Abstract

The practical storage capacity of a holographic medium can be found by finely comparing reconstructions from independent holograms of an information-dense object wave. With the help of two orthogonally polarized reference waves, a pair of volume holograms is recorded simultaneously at imprint densities as high as 4.1 × 1010 bits/cm3. As a consequence of polarization, the holograms are not mutually coherent, and the twin encodings of the object wave can be reconstructed separately. These are brought into fine registration interferometrically and then scanned by a CCD camera. Experiments on glass-mounted Agfa 8E56, a fine-grained silver halide emulsion designed for holography, are reported. When the object wave was moderately dense in information, grain noise was the main cause of the reconstruction errors. Emulsional plasticity was the more significant factor both when the object wave was optically sparse and when it was extremely dense. Plasticity noise limited the information that could be retrieved to 2.7 × 1010 bits/cm3, which is 2 orders of magnitude below the capacity suggested by the emulsion’s bandwidth and grain-noise figures alone.

© 2003 Optical Society of America

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References

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    [CrossRef]
  2. G. W. Ellis, “Holomicrography: transformation of image during reconstruction à posteriori,” Science 154, 1195–1197 (1966).
    [CrossRef] [PubMed]
  3. H. Lin, M. Sharnoff, L. Du, “Microscopic mapping of subnanometric motion in semitransparent systems,” Exp. Mech. 31, 257–263 (1991).
    [CrossRef]
  4. M. Sharnoff, T. H. Karcher, L. P. Brehm, “Microdifferential holography and the polysarcomeric unit of activation of skeletal muscle,” Science 223, 822–825 (1984).
    [CrossRef] [PubMed]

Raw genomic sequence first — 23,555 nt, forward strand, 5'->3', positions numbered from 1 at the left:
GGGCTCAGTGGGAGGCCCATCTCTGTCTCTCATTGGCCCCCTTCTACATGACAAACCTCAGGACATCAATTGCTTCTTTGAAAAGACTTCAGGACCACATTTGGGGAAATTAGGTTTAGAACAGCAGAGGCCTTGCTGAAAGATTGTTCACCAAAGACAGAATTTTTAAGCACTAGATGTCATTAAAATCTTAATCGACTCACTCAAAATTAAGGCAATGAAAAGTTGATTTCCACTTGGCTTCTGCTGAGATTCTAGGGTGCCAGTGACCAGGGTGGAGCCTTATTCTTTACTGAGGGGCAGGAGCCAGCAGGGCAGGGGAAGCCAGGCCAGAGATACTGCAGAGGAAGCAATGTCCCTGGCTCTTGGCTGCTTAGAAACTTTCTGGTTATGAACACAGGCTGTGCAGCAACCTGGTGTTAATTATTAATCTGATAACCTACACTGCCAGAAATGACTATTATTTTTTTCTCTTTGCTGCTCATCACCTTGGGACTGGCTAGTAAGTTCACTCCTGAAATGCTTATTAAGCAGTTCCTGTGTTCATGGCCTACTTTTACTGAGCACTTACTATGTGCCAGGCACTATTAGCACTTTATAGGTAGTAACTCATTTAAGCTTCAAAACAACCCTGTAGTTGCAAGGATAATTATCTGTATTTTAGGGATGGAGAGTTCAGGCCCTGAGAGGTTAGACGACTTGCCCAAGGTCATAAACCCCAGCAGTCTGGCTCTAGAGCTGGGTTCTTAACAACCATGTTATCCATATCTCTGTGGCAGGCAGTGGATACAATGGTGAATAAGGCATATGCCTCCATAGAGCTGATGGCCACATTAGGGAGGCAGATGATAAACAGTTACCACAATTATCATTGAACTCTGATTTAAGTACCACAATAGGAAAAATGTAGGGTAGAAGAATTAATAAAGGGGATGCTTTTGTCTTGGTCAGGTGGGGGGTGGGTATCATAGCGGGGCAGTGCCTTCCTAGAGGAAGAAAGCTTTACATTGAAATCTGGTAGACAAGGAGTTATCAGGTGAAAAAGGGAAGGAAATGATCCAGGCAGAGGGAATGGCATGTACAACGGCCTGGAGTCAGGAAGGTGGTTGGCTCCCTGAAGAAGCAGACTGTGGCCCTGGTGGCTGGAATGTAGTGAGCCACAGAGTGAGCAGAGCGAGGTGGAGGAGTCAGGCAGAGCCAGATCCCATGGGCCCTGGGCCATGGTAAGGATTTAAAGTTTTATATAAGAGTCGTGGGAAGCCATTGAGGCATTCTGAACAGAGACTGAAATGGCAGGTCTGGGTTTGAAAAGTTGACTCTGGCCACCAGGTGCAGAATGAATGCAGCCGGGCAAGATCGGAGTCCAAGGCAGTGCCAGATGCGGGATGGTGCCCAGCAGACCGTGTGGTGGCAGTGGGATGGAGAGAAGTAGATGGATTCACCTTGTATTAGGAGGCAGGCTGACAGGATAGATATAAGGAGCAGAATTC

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    [CrossRef]
  6. W.-H. Lee, “Effect of film-grain noise on the performance of holographic memory,” J. Opt. Soc. Am. 62, 797–801 (1972).
    [CrossRef]
  7. J. Goodman, “Film grain noise in wavefront reconstruction imaging,” J. Opt. Soc. Am. 57, 493–502 (1967).
    [CrossRef] [PubMed]
  8. R. J. Collier, C. B. Burckhardt, L. H. Lin, Optical Holography (Academic, New York, 1971), pp. 160–162, 474.
  9. P. Hariharan, Optical Holography (Cambridge U. Press, Cambridge, UK, 1984), pp. 80–81, 60–61.
  10. H. G. Curme, “Gelatin,” in The Theory of the Photographic Process, C. E. K. Mees, T. H. James, eds., 3rd ed. (Macmillan, New York, 1966), p. 53.
  11. K. Biedermann, N.-E. Molin, “Combining hypersensitization and rapid in situ processing for time-average observation in real-time hologram interferometry,” J. Phys. E 3, 669–680 (1970).
    [CrossRef]
  12. J. N. Butters, D. Denby, J. A. Leendertz, “A method for reducing movement in holographic emulsions,” J. Phys. E 2, 116–117 (1969).
    [CrossRef]
  13. D. E. Duffy, “Reducing photographic emulsion shrinkage for real-time holographic interferometry,” J. Phys. E 3, 561–562 (1970).
    [CrossRef]
  14. M. E. Fourney, A. P. Waggoner, K. V. Mate, “Recording polarization effects via holography,” J. Opt. Soc. Am. 58, 701(1968).
    [CrossRef]
  15. “Photographic materials for holography,” Publication 21.7271 (Agfa-Gevaert, Mortsel, Belgium, 1972).
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    [CrossRef] [PubMed]
  17. H. T. Buschmann, “The wavelength dependence of the transfer properties of photographic materials for holography,” in Optical and Acoustical Holography, E. Camatini, ed. (Plenum, New York, 1972), pp. 151–172.
    [CrossRef]
  18. M. Sharnoff, L. Du, H. Lin, “Simple procedure for improving the fidelity of holograms,” Rev. Sci. Instrum. 63, 1695–1697 (1992).
    [CrossRef]
  19. H. Lin, M. Sharnoff, “Microscopic mapping of subnanometric motion,” Appl. Opt. 29, 5163–5169 (1990).
    [CrossRef] [PubMed]